I’m getting confused between how to teach my baby how to “self-settle” and not employing “control crying”. Can you explain the difference, at what age you can start to teach self-settling and the best way to do it?

This is a couple of edited excerpts from the chapter on “Sleep” from my new book “Your Cherished Baby” published by Pan Macmillan and released on the 1st August 2014.

Read on……

IIt is important to understand that babies up to the age of about six months have almost no ‘working memory’. That means that they can’t really ‘learn’ anything at this early age. ‘Controlled crying’, that is, leaving a baby to cry for gradually increasing periods of time, is stressful to the baby (and the parents) and is a complete waste of time and tears.

There is a world of difference between the newborn under 3 months and older infants. At this age the problems are not so much ‘sleep’ problems but that of general crying and fussiness.

In the first weeks babies sleep pattern is mostly dictated by their stomachs. When they’re hungry they wake, when they are satisfied, they sleep.

There is good scientific evidence to suggest that in the early months, prompt attention to distress leads to less frequent waking and disruptive crying patterns later on.

So, always check that your baby is not hungry. Remember that some babies require another feed within an hour of the last one. Studies have shown that the stomach may empty within 30 to 40 minutes following a breastfeed. Don’t worry if he falls asleep on the breast. This is not an important issue until one gets nearer 6 months of age.

If he does not fall asleep spontaneously following his feed, all you should do is keep him calm and keep him close. Babies cannot be taught how to sleep. The human newborn baby emerges in a relatively immature state, so he will respond to an environment that reminds him of the womb. That is:

1)    He’s snugly contained (but not so tight it interferes with his breathing) with rounded back and contained, flexed limbs. In the womb all the limbs are flexed, elbows, hips and knees and that posture is comforting.

2)    He is surrounded by rhythmic noise (the primary noise within the womb is that of mother’s heartbeat).

3)    Within the amniotic fluid, he was immersed in the taste and smell of mother and her diet. He loves lying skin to skin with his mother, with as much skin crammed against her as possible.

4)    It is also very low key and boring within the womb. The inside of the uterus is like a float chamber, visually very unexciting. The environment is quiet, meditative, and calm.

If you can reproduce this environment it is likely your baby will sleep.


Prevention of Sleep Problems: 3 – 6 months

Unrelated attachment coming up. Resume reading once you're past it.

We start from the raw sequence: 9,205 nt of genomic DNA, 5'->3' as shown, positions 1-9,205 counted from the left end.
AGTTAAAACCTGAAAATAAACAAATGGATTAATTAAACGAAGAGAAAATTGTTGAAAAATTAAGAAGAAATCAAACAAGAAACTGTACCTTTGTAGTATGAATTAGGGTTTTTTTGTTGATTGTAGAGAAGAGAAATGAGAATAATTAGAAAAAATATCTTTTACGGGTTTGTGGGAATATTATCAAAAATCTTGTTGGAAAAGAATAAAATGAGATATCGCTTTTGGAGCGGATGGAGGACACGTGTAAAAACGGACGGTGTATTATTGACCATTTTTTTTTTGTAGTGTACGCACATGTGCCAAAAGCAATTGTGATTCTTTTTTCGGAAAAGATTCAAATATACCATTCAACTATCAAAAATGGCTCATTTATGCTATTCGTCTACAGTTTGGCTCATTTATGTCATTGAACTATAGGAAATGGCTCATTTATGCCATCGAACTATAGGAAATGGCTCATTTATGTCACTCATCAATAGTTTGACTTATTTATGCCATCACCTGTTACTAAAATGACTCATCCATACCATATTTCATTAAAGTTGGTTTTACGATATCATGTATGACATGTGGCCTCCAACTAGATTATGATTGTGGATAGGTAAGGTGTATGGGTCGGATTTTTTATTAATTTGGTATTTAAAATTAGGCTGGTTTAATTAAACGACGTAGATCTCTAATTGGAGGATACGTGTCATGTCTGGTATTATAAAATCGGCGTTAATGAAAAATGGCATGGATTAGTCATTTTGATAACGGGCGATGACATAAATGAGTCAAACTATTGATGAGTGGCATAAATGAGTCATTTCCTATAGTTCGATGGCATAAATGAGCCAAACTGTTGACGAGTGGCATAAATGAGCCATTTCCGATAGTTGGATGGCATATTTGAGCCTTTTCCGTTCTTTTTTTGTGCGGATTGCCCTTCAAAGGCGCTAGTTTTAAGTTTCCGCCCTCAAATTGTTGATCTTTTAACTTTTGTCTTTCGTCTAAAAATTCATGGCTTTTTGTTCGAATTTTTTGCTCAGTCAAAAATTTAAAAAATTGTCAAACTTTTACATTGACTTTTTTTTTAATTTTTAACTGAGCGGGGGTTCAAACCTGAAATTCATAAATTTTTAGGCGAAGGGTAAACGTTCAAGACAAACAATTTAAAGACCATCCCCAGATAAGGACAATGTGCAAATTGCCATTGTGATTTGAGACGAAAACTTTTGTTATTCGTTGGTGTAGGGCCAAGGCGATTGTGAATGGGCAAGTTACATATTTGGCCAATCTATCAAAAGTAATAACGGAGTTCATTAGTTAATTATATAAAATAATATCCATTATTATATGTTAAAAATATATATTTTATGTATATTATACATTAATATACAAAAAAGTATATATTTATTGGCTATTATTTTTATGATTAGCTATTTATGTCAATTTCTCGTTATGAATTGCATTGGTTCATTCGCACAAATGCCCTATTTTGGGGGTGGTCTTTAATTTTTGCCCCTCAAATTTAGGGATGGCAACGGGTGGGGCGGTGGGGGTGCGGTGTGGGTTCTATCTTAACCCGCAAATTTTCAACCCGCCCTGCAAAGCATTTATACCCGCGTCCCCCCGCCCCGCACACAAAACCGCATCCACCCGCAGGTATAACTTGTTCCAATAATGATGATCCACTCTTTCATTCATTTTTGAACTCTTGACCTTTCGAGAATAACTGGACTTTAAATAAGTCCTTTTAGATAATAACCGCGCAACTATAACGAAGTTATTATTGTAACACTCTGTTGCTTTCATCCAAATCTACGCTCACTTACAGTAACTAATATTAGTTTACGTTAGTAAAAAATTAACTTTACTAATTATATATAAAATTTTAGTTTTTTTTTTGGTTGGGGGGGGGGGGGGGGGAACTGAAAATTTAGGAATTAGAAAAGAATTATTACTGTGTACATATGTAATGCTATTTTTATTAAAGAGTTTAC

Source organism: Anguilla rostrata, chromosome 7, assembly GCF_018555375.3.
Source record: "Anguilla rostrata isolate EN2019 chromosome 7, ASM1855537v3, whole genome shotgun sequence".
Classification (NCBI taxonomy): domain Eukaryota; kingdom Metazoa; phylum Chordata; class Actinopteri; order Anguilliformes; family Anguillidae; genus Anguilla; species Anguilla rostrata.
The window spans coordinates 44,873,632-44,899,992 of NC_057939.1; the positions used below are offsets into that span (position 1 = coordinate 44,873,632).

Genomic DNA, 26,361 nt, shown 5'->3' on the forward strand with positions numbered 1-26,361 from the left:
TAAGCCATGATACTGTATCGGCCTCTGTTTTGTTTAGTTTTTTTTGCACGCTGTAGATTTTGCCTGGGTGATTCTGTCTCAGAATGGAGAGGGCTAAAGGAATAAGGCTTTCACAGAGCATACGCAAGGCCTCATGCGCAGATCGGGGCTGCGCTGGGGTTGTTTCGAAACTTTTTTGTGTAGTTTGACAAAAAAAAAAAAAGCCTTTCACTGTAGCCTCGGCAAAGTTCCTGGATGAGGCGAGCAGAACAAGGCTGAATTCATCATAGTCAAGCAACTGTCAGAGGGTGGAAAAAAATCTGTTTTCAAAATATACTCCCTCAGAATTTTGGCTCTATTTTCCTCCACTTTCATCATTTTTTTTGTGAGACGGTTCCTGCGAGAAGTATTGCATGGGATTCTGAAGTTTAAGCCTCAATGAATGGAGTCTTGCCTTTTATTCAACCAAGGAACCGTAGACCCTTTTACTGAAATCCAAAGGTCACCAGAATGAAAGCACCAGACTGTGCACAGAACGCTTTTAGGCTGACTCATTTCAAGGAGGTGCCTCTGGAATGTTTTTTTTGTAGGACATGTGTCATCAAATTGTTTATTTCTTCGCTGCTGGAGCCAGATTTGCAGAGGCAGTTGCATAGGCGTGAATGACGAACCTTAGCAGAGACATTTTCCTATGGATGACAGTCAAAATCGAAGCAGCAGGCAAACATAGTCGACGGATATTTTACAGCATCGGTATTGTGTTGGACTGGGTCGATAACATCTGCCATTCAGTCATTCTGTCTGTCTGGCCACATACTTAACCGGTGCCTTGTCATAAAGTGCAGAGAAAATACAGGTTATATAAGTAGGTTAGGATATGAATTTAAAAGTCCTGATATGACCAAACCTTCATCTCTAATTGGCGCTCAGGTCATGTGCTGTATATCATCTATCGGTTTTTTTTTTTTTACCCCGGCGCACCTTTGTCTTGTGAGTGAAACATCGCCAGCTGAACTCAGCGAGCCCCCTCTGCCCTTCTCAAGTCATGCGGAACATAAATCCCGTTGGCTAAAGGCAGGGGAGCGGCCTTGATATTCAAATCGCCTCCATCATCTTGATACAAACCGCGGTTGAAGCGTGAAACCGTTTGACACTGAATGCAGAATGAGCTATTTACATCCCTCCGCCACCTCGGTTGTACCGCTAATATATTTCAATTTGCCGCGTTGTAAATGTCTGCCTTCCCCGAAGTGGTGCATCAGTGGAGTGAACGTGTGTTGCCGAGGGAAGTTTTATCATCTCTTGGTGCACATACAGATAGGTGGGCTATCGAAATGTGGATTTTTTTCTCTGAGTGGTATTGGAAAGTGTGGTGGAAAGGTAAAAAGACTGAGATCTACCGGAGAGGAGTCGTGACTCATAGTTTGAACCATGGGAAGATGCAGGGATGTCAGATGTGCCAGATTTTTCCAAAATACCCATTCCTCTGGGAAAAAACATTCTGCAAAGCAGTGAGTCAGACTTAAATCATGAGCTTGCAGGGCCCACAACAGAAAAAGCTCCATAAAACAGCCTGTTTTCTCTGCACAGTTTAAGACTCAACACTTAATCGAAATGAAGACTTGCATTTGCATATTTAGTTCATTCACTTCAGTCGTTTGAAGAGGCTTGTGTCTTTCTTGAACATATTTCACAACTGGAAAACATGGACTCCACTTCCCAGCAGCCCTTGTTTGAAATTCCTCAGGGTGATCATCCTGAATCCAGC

About three quarters of babies start to sleep more during the night than the day as they head towards three months of age. On average between 3 and 5 months infants are sleeping for about 10 hours at night, with the longest sleep being between 6 and 7 hours and 75% of babies at this age have at least a 5 hour stretch.

If you have a baby who can’t manage this, as she heads beyond 3 months (depending on the individual) there is good evidence to suggest that a gentle programme to encourage her to prolong sleep will pay dividends. I emphasise that this is a ‘no cry’ preventive program. It is not designed to ‘teach’ the baby to sleep – and they are still too young to learn, but it will help establish for herself the ‘normal’ structure of sleep that most babies exhibit at this age.

The concept is to gently disassociate the act of waking, with the reward of feeding which becomes a conditioned reflex.  If, whenever we wake, we are fed, we will tend to wake more often. By avoiding reinforcing this wake/feed behaviour, and by reinforcing quietness, we will decrease the tendency to wake.


1)             Make the first feed of the day in a brightly lit room to switch on the day/night diurnal hormone rhythm in the baby’s body.

2)             Make the difference between day feeds and night feeds to be as obvious as possible. Also cluster activities such as playing, changing and feeding into discrete episodes during the day, interspersed with periods of calm, and hopefully naps. During the night however the environment should remain dark, quiet and unstimulating.

3)             If she lets you, introduce placing the baby into the cot before she falls asleep. But if she insists on falling asleep on the breast, let her at least for the first few months. The cot should be in the same place every night. From 3 months, if possible, bedtime should be at approximately the same time, with the use of the same routines, songs and words.

4)             When the baby re-wakens in the night, don’t delay going to her but delay the start of the feed for a short while. So change her nappy, give her a cuddle, walk with her, all in a calm, dark environment. Then feed her.

This programme should be introduced gradually, with stops and starts over a number of weeks. I emphasise, it does not involve leaving the baby to cry. It is merely to allow her to practice her own settling abilities and to make sure you don’t reinforce a cry/reward reflex.

As mentioned above, by the age of three months about 75% of babies have spontaneously initiated a good day/night sleep difference. Studies show that utilising the above four step regime will improve most of the other 25%. It is not that they are learning something (because, as I said, they are still too young to learn very much at all). What the program does is establish the innate structure of behaviour that is present in every baby at this age, which helps them to regulate their sleep patterns.